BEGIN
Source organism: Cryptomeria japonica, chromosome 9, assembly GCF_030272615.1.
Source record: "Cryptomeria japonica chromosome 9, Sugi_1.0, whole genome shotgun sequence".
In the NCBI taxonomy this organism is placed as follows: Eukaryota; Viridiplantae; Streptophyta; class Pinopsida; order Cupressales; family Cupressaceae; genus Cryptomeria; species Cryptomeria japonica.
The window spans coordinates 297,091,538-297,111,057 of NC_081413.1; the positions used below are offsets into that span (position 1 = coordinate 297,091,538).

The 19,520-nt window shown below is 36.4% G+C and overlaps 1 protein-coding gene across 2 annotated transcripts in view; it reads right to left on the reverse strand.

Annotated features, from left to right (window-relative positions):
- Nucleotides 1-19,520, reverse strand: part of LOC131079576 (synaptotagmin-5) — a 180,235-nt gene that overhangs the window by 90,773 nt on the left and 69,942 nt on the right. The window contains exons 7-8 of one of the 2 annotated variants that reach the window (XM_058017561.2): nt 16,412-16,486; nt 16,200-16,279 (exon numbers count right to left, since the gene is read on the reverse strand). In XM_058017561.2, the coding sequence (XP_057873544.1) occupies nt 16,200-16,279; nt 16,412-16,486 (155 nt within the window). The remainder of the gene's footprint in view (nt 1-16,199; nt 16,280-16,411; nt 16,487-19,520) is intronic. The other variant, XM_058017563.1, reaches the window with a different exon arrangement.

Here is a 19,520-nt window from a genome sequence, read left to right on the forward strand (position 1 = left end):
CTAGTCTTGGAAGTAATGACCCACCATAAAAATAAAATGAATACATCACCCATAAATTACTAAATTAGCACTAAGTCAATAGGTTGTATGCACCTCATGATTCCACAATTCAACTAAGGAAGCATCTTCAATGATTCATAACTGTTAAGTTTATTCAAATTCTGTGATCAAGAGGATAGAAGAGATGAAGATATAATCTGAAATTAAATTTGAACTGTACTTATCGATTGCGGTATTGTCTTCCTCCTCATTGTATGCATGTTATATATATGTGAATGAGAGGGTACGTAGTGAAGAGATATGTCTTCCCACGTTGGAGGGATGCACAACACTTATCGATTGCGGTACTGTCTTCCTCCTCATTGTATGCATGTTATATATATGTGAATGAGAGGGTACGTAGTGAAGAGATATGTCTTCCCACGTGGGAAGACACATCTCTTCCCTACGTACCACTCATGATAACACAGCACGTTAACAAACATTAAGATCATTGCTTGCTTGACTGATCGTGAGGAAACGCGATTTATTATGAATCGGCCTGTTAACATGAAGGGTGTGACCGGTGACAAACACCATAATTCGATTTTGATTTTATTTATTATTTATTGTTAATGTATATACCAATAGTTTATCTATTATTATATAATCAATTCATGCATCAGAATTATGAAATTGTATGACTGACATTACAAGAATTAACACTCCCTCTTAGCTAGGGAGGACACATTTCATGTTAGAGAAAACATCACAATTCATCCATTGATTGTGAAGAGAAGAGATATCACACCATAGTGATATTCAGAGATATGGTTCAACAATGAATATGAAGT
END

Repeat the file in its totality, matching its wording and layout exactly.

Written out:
Source organism: Cryptomeria japonica, chromosome 9, assembly GCF_030272615.1.
Source record: "Cryptomeria japonica chromosome 9, Sugi_1.0, whole genome shotgun sequence".
In the NCBI taxonomy this organism is placed as follows: Eukaryota; Viridiplantae; Streptophyta; class Pinopsida; order Cupressales; family Cupressaceae; genus Cryptomeria; species Cryptomeria japonica.
The window spans coordinates 297,091,538-297,111,057 of NC_081413.1; the positions used below are offsets into that span (position 1 = coordinate 297,091,538).

The 19,520-nt window shown below is 36.4% G+C and overlaps 1 protein-coding gene across 2 annotated transcripts in view; it reads right to left on the reverse strand.

Annotated features, from left to right (window-relative positions):
- Nucleotides 1-19,520, reverse strand: part of LOC131079576 (synaptotagmin-5) — a 180,235-nt gene that overhangs the window by 90,773 nt on the left and 69,942 nt on the right. The window contains exons 7-8 of one of the 2 annotated variants that reach the window (XM_058017561.2): nt 16,412-16,486; nt 16,200-16,279 (exon numbers count right to left, since the gene is read on the reverse strand). In XM_058017561.2, the coding sequence (XP_057873544.1) occupies nt 16,200-16,279; nt 16,412-16,486 (155 nt within the window). The remainder of the gene's footprint in view (nt 1-16,199; nt 16,280-16,411; nt 16,487-19,520) is intronic. The other variant, XM_058017563.1, reaches the window with a different exon arrangement.

Here is a 19,520-nt window from a genome sequence, read left to right on the forward strand (position 1 = left end):
CTAGTCTTGGAAGTAATGACCCACCATAAAAATAAAATGAATACATCACCCATAAATTACTAAATTAGCACTAAGTCAATAGGTTGTATGCACCTCATGATTCCACAATTCAACTAAGGAAGCATCTTCAATGATTCATAACTGTTAAGTTTATTCAAATTCTGTGATCAAGAGGATAGAAGAGATGAAGATATAATCTGAAATTAAATTTGAACTGTACTTATCGATTGCGGTATTGTCTTCCTCCTCATTGTATGCATGTTATATATATGTGAATGAGAGGGTACGTAGTGAAGAGATATGTCTTCCCACGTTGGAGGGATGCACAACACTTATCGATTGCGGTACTGTCTTCCTCCTCATTGTATGCATGTTATATATATGTGAATGAGAGGGTACGTAGTGAAGAGATATGTCTTCCCACGTGGGAAGACACATCTCTTCCCTACGTACCACTCATGATAACACAGCACGTTAACAAACATTAAGATCATTGCTTGCTTGACTGATCGTGAGGAAACGCGATTTATTATGAATCGGCCTGTTAACATGAAGGGTGTGACCGGTGACAAACACCATAATTCGATTTTGATTTTATTTATTATTTATTGTTAATGTATATACCAATAGTTTATCTATTATTATATAATCAATTCATGCATCAGAATTATGAAATTGTATGACTGACATTACAAGAATTAACACTCCCTCTTAGCTAGGGAGGACACATTTCATGTTAGAGAAAACATCACAATTCATCCATTGATTGTGAAGAGAAGAGATATCACACCATAGTGATATTCAGAGATATGGTTCAACAATGAATATGAAGT